Luscombe Silvaire 3-View
June 1959 American Modeler

June 1959 American Modeler

June 1959 American Modeler Table of Contents

These pages from vintage modeling magazines like Flying Aces, Air Trails, American Modeler, American Aircraft Modeler, Young Men, Flying Models, Model Airplane News, R/C Modeler, captured the era. All copyrights acknowledged.

Jim Riggs South Dakota Aviation Hall of Fame - Airplanes and RocketsThis expertly rendered 3-view drawing of the Luscombe Silvaire appeared in the June 1959 issue of American Modeler magazine. Draftsman Jim Trigs provided many such detailed drawings for modeling and full-scale aircraft publications. According to this 2012 Capital Journal newspaper piece on Jim Riggs, he flew from 1953 through 2008, with 28 of those 52 years devoted to United Airlines. Being a South Dakota native, he was inducted in to the South Dakota Aviation Hall of Fame in 2012. Jim soloed in a Cessna 140 in 1953 when he was 16, then went on to log nearly 22,000 hours of flight time over his career. He flew helicopters in Vietnam, and spent decades in the Civil Air Patrol - a true aviation enthusiast. Jim left us in 1995.

Luscombe Silvaire

Luscombe Silvaire 3-View, June 1959 American Modeler - Airplanes and RocketsDrawn by Jim Triggs

Founded in the mid 1930's, the Luscombe Airplane Corporation pioneered the development of die-cut metal construction in lightplanes. The first successful Luscombe was the all metal "Phantom" which was equipped with a 145 hp radial engine and a $7,000 price tag. Subsequently a lighter model with a 90 hp radial engine was produced for $4,000.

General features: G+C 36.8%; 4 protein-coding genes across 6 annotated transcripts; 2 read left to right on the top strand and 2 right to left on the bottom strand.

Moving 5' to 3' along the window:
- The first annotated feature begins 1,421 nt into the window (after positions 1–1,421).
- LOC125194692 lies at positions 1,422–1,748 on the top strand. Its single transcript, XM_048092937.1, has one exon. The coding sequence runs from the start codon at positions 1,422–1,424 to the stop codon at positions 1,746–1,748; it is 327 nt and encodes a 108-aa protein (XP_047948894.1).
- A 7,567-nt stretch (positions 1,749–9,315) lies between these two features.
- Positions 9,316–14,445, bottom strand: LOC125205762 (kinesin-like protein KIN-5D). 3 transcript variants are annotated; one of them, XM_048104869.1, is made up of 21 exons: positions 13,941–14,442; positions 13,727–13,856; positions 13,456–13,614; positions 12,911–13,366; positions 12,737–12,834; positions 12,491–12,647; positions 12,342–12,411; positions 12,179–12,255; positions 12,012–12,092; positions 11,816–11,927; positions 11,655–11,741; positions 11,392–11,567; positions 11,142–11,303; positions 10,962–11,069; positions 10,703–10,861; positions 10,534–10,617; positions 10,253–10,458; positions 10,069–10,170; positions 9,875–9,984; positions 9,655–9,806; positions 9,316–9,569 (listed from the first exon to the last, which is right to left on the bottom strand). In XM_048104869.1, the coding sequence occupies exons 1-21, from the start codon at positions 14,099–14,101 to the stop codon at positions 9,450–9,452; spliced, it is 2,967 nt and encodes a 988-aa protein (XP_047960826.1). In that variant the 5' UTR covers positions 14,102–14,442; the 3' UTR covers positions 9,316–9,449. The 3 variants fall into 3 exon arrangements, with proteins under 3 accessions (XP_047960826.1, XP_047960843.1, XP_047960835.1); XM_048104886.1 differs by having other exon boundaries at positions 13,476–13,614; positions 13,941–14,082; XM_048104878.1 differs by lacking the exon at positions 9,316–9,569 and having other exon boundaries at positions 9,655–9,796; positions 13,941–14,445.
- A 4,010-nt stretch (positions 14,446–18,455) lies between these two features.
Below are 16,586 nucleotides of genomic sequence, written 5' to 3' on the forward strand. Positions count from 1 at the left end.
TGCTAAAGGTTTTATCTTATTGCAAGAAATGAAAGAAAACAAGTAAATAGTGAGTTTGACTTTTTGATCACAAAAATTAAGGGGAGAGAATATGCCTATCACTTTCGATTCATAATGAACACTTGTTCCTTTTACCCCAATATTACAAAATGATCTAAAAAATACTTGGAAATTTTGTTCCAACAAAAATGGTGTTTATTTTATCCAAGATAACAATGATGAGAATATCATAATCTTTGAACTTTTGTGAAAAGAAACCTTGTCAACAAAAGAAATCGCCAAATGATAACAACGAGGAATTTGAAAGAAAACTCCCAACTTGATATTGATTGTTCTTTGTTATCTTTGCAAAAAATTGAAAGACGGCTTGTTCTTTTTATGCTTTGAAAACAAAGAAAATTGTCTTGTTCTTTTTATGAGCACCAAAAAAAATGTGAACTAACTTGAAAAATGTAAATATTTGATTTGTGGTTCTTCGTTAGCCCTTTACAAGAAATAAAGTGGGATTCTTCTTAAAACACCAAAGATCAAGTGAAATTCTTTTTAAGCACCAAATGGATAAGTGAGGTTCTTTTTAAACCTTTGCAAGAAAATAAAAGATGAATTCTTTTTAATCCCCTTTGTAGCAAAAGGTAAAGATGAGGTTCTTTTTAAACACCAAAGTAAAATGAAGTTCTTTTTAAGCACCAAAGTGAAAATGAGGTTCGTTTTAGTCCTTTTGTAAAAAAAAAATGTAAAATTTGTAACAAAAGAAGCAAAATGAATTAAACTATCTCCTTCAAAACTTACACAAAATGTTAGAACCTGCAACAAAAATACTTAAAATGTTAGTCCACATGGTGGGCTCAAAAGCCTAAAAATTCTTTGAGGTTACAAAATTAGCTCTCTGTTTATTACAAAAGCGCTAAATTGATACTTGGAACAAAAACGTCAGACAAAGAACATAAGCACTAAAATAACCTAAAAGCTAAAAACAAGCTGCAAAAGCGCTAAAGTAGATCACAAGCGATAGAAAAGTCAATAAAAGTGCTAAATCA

First of the "Silvaire" type of Luscombe airplanes was introduced in 1937 and by 1941 had evolved into a line of slick, modem lightplanes even by today's standards.

The airplane shown in the drawings is the 1941 Model 8C1 with the 75 hp Continental A75 engine. This, the DeLuxe Silvaire model, came with de luxe upholstery, full panel, wheel pants, etc. The Model 8A was first equipped with a Continental 50 hp engine, later changed to 65 hp (Model 8A2). The Silvaire Trainer (Model 8B2) had a 65 hp Lycoming O-145 engine. Both 8A2 and 8B2 were lacking in extra equipment such as found in the de luxe Silvaire models which could be supplied with two 12 gallon wing tanks, greatly extending the range of the airplane.

During the second World War, Luscombe manufactured many different products and accessories for military aircraft. In 1945, the company expanded from its original plants at Trenton, N.J. and added a modem plant at Dallas, Texas, resuming the manufacture of the Silvaire line.

During the post war years, Luscombe further developed the 65 and 85 hp Silvaires making many small refinements over the early models.

Currently in production in Colorado by Silvaire Aircraft Company, the new Silvaire is almost identical to the 1941 de luxe model in appearance although it now sports a 90 hp Continental engine with speed of 120 mph and a 500-mile range.



Posted November 13, 2021